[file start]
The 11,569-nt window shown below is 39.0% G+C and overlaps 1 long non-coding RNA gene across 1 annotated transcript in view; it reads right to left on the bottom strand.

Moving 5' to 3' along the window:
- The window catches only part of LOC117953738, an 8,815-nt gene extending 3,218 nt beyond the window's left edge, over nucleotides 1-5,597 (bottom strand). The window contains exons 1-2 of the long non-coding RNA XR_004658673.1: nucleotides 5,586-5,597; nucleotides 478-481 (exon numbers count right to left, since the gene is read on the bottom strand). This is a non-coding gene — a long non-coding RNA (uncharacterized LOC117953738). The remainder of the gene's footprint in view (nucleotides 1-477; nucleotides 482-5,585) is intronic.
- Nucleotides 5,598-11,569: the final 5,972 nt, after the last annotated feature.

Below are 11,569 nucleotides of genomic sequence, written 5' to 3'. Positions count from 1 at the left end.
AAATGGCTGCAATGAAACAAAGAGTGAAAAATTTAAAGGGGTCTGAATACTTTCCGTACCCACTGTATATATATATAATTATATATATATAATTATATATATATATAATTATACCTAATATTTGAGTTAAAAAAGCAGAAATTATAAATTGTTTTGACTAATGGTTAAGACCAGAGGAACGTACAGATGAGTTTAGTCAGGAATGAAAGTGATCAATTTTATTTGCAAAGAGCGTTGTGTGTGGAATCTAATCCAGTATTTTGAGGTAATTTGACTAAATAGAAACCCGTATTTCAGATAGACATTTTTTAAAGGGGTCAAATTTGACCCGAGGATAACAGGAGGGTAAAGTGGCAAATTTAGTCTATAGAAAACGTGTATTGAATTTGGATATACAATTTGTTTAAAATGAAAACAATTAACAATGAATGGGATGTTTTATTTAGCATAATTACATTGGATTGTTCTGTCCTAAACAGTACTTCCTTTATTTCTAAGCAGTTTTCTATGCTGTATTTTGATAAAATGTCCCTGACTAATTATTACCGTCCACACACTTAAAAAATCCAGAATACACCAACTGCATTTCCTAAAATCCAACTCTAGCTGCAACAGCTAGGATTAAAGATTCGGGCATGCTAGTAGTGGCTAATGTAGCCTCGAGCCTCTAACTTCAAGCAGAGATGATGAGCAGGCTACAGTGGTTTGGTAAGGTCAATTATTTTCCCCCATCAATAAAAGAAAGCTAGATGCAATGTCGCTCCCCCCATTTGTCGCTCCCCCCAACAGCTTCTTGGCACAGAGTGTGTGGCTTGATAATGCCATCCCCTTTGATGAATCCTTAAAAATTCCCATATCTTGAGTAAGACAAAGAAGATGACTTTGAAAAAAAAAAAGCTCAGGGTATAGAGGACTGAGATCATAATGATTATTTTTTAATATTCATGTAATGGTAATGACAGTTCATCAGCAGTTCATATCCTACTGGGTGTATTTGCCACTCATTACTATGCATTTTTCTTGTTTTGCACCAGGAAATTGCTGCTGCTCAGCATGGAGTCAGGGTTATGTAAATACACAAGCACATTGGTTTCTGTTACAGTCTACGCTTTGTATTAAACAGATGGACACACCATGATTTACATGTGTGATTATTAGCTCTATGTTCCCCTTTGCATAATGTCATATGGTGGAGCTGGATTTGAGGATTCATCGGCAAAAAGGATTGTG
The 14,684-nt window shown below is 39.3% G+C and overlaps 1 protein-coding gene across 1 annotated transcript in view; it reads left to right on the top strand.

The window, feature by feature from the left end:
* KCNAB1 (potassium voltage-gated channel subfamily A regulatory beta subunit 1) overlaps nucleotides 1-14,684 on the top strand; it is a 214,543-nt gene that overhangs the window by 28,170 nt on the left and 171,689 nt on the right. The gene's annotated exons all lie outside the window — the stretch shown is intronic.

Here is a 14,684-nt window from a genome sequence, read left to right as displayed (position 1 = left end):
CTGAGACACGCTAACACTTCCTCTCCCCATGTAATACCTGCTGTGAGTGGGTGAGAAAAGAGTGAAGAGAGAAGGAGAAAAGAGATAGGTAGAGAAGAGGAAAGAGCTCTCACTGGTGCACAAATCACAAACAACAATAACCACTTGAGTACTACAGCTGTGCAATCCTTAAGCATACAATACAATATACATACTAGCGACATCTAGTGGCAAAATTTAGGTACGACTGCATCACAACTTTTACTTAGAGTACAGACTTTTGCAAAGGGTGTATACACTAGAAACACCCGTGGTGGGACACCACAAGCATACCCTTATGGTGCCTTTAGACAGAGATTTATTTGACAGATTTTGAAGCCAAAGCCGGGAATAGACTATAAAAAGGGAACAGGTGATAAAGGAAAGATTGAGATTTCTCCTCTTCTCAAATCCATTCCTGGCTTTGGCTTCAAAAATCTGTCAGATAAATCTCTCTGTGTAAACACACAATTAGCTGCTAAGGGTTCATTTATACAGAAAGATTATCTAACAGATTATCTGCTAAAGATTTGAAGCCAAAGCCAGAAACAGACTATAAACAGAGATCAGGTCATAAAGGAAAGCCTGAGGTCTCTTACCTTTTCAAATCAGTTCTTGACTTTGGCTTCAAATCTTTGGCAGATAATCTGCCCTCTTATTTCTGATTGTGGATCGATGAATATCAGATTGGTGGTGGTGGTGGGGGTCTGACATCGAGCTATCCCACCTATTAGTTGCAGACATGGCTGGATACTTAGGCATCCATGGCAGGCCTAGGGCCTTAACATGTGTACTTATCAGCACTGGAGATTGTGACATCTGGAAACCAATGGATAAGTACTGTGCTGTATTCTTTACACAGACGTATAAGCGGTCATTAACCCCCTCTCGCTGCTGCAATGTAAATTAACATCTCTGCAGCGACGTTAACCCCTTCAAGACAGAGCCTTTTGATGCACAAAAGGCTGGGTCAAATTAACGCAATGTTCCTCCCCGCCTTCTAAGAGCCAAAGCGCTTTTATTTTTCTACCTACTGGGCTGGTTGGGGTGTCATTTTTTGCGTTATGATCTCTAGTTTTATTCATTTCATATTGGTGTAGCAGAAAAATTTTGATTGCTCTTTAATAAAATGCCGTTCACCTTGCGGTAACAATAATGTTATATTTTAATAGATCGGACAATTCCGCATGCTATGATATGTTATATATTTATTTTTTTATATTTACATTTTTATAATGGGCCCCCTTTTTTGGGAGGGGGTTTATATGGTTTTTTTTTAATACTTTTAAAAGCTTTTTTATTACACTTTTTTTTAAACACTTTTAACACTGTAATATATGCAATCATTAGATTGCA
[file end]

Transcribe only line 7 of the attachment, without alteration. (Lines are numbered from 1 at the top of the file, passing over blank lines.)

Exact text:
The 14,684-nt window shown below is 39.3% G+C and overlaps 1 protein-coding gene across 1 annotated transcript in view; it reads left to right on the top strand.